The Maisy battery is located near Pointe du Hoc at a place called Les Perruques southwest
of the town Maisy. The site was buried after the war beneath a metre of top soil
and was uncovered again in 2006. The battery was a major complex during the war and
it was the headquarters for the coastal defence of Omaha Beach. The battery was built
in 1942 and was, besides its usual personnel, guarded by infantry of the 352nd and
716th Infantry Divisions. A Flak battalion commanded by Colonel Kistowski arrived
in early June, 1944 to help to defend it.
The Maisy battery was equipped with heavy field artillery which included four 105
mm guns, six 155mm howitzers, a Russian howitzer, two 50mm anti-tank cannons, two
Renault tank turret tops mounted onto casements and many machineguns and mortars.
Along with a fake wooden battery in the field next door the Maisy battery was guarded
by twelve 88mm Flak guns. The nearby Pointe du Hoc had tree 20mm anti-aircraft guns
guarding the Maisy battery’s position.
Because of the range of the battery’s heavy guns it presented a major threat to the
American troops that had to land on the Utah and Omaha Beach sector. It was therefore
bombed during the night of June 5th and 6th by over a hundred bombers dropping nearly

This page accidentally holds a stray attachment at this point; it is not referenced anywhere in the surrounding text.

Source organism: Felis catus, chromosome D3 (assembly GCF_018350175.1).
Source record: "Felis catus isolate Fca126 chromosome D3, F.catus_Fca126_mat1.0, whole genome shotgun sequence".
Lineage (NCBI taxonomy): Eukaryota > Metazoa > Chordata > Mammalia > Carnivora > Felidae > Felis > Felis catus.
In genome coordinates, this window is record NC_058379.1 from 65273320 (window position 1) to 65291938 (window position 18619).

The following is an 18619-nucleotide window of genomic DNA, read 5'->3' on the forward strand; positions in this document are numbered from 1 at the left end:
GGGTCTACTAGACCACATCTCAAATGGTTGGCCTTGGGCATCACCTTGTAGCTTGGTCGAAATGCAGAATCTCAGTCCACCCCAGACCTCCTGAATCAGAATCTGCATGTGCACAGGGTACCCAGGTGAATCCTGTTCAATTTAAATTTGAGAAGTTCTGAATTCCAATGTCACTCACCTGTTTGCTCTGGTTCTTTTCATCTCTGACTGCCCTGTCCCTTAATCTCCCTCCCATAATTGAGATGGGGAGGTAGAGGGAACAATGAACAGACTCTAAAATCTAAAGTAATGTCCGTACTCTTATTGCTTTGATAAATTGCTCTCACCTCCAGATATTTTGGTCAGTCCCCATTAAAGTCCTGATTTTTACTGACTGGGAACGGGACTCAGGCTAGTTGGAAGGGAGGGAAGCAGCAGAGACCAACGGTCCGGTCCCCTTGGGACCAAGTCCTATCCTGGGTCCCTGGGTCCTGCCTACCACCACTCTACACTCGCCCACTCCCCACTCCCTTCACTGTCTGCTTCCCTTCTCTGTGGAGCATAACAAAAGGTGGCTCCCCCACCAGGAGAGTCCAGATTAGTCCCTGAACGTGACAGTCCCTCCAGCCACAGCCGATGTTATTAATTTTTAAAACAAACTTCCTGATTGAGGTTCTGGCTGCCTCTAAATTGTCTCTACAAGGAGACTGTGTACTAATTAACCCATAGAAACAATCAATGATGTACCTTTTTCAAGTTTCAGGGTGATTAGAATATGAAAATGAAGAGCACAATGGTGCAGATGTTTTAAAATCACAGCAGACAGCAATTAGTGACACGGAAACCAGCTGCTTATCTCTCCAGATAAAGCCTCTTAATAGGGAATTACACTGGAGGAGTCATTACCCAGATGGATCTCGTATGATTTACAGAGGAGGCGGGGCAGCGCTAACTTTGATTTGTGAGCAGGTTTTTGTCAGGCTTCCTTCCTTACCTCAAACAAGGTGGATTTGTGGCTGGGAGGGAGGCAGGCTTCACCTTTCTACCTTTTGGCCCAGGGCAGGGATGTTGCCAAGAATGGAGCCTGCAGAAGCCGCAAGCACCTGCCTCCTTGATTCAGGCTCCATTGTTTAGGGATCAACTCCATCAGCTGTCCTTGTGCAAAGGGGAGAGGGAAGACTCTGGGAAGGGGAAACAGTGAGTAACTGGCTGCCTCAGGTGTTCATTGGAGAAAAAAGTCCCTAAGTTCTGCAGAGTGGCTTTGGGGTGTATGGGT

600 tonnes of bombs. Even so, it was still able to open fire. The Maisy battery kept
on firing for tree days on Omaha and Utah beach despite being bombed, shelled and
The Germans had designed and build the battery on the reverse slope of the fields
at Les Perruques. This protected the whole site and helped its long survival because
the Allied ships could not fire directly at the site. The battery’s guns were eventually
silenced by the guns of the British cruiser Hawkins and the site itself was captured
on the morning of June the 9th by US rangers of 2nd and 5th Rangers. The attack on
the complex lasted all morning until the Germans eventually surrendered.
Today you can walk through 2 and a half miles of original German trenches and enter
bunkers and shelters which have been cleaned out and lit up to allow you to see how
the Germans lived during the war. At the entrance you are provided with an electronic
guide, a site map and big flashlite. Go into the dark passages and bunkers where
once the rangers had to blow the doors to get inside. Stand inside the German machine
gun tobruks as the defenders did an stand beside ore walk around one of the sites
tree preserved German 105mm Howitzers.